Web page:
Written by Jason M. Burns and Drawn by Armando Zanker
Published by Outlaw Entertainment
I like to refer to writer Jason M. Burns as “King of the High Concept”, and with HAT TRICK, he taps into that talent once again. Down on his luck magician Ray Kalpino finds his career near its end when he gets a message from a lawyer stating that he’s inheriting something from his (wildly successful) magician uncle’s estate. Shattered when it turns out that all he’s getting is the man’s stage-prop top hat, Ray tosses it away in disgust, but when the hat comes to life and sucks him inside and into a magical world… well, that’s when shit gets (un)real for poor Ray. He’s the “chosen one”, and it’s (supposedly) his duty to free the Magicverse from the evil entity at its heart: his deceased uncle.
However, Burns’ gifts let him down in far many ways with this one. The biggest one is that Ray never comes to life as a character on the page. First, his stage name is The Amazing Don Key. That’s right: Don Key. And yet even though he hates the name, and when people run it together as one word, and isn’t successful with it, he hasn’t changed it. It sets him up as a complete loser, and one you can’t quite believe in; because even the worst loser would have dumped that name early on… or never chosen it at all. Instead, it comes across as pandering to the younger demographic that the book is aimed at.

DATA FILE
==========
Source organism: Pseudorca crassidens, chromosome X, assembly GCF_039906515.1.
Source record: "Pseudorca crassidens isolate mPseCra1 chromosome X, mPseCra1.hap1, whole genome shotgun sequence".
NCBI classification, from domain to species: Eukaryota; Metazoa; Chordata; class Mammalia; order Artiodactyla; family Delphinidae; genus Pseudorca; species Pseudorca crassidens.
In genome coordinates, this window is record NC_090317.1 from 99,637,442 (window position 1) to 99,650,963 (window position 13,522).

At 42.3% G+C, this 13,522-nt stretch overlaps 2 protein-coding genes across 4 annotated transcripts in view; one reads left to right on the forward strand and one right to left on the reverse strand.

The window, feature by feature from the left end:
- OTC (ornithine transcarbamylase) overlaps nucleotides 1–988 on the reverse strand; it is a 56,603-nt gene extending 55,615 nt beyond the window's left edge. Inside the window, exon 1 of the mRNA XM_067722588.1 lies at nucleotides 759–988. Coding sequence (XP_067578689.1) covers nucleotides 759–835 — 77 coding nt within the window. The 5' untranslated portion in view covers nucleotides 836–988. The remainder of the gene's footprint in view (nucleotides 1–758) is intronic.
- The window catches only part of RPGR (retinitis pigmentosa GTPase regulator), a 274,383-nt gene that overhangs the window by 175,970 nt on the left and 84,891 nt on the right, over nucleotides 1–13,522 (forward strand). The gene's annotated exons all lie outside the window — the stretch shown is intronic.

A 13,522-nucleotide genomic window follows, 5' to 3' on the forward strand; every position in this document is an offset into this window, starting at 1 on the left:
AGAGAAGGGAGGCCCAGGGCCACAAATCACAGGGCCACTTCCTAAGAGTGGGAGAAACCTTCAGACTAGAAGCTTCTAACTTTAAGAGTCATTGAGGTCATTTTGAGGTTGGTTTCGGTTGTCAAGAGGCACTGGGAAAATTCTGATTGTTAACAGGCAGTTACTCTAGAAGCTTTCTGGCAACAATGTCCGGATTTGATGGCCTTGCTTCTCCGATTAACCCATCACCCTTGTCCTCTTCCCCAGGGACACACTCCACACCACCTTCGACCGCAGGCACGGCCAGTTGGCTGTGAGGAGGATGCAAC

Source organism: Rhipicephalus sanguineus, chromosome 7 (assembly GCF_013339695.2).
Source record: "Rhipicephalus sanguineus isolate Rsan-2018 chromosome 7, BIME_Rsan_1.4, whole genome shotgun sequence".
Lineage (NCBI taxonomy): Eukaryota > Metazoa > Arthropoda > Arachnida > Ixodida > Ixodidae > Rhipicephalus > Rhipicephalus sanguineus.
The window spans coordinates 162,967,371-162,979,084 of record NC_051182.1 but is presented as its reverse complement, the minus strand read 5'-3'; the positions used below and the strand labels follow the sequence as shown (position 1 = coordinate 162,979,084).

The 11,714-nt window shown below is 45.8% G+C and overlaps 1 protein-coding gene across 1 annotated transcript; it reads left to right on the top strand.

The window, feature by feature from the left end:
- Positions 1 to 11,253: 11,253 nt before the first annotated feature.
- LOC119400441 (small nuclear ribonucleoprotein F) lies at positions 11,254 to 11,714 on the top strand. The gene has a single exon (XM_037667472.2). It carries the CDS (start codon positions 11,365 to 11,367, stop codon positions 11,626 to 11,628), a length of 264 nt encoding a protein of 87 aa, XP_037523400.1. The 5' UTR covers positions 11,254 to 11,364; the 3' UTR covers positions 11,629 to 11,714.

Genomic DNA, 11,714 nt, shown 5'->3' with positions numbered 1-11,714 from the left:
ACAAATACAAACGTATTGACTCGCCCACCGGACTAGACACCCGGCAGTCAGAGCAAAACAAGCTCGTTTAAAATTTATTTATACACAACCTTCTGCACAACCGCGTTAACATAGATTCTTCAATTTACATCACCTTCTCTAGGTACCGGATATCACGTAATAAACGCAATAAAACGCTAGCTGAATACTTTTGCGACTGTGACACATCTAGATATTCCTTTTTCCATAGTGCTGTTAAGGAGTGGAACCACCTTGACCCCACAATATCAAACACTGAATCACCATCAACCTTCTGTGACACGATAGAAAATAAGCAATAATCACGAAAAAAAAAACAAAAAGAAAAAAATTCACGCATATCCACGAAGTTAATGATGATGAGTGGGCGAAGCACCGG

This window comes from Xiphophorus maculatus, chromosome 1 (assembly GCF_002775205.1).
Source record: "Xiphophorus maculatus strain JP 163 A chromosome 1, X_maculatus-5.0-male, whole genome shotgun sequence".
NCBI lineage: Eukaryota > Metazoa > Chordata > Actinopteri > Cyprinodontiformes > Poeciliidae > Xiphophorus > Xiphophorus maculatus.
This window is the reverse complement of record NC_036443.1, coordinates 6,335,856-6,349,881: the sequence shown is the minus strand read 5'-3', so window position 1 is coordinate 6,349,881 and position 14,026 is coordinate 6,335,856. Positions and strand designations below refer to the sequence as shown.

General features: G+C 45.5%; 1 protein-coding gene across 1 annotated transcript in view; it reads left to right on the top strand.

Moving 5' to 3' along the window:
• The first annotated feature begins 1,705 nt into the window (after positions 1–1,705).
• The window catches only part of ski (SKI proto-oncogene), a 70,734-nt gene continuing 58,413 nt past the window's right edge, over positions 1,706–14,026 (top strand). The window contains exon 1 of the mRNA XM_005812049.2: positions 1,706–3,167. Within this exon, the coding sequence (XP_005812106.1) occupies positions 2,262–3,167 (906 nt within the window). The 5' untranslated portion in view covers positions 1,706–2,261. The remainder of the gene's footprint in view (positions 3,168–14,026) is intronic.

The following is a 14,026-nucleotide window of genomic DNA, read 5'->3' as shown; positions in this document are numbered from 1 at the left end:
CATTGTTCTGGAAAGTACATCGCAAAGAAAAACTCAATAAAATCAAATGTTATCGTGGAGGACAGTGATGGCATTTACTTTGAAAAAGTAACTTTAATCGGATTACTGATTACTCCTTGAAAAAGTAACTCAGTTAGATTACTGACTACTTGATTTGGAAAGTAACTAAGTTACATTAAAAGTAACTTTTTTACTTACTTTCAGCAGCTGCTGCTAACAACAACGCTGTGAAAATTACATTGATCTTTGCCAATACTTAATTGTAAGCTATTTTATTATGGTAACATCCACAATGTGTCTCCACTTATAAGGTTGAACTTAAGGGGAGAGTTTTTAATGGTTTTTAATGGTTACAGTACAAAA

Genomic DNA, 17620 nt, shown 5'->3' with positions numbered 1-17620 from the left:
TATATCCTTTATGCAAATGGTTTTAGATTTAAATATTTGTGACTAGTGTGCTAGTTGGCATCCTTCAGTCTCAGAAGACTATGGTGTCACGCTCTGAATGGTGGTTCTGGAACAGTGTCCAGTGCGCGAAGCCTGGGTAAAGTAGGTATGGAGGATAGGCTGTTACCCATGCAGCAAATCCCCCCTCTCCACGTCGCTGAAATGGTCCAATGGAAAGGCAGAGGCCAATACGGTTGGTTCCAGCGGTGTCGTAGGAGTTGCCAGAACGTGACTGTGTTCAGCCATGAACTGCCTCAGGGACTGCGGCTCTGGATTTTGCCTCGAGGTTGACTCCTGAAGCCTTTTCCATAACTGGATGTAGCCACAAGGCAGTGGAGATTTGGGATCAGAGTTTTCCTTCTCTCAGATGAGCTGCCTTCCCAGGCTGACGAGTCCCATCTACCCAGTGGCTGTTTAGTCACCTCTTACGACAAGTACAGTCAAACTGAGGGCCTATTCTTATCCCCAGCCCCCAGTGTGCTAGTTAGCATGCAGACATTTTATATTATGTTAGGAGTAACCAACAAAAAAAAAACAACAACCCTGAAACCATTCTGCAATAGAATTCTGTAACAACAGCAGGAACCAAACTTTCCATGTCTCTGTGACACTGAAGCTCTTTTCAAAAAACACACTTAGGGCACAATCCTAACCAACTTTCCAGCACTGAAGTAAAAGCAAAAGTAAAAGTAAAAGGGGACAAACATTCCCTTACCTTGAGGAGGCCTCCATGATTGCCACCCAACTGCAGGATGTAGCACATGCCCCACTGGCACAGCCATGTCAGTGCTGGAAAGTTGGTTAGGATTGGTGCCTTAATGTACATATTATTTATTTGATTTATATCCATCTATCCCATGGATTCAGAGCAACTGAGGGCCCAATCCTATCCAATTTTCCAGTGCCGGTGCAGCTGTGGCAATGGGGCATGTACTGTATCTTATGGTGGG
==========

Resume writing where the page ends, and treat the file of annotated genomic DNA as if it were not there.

You also never quite feel like Ray’s character arc really gets moving. He perfunctorily moves from moment to moment, and when his “hero’s journey” gets moving, it reads in paint-by-numbers fashion. There’s nothing new or different about it, and when it comes to mastering magic and fighting a family-level evil, well, a lady named Rowling kinda cornered that market over the past decade.
Burns layers as much sincerity into the book, certainly; he never cracks the reality behind his story, investing it with all the belief in his characters he can muster. And artist Armando Zanker delivers some charming art. But these things aren’t enough to counter the deficiencies in the plotting and main character. We’ve seen much better out of Burns… and I’m certain we will again.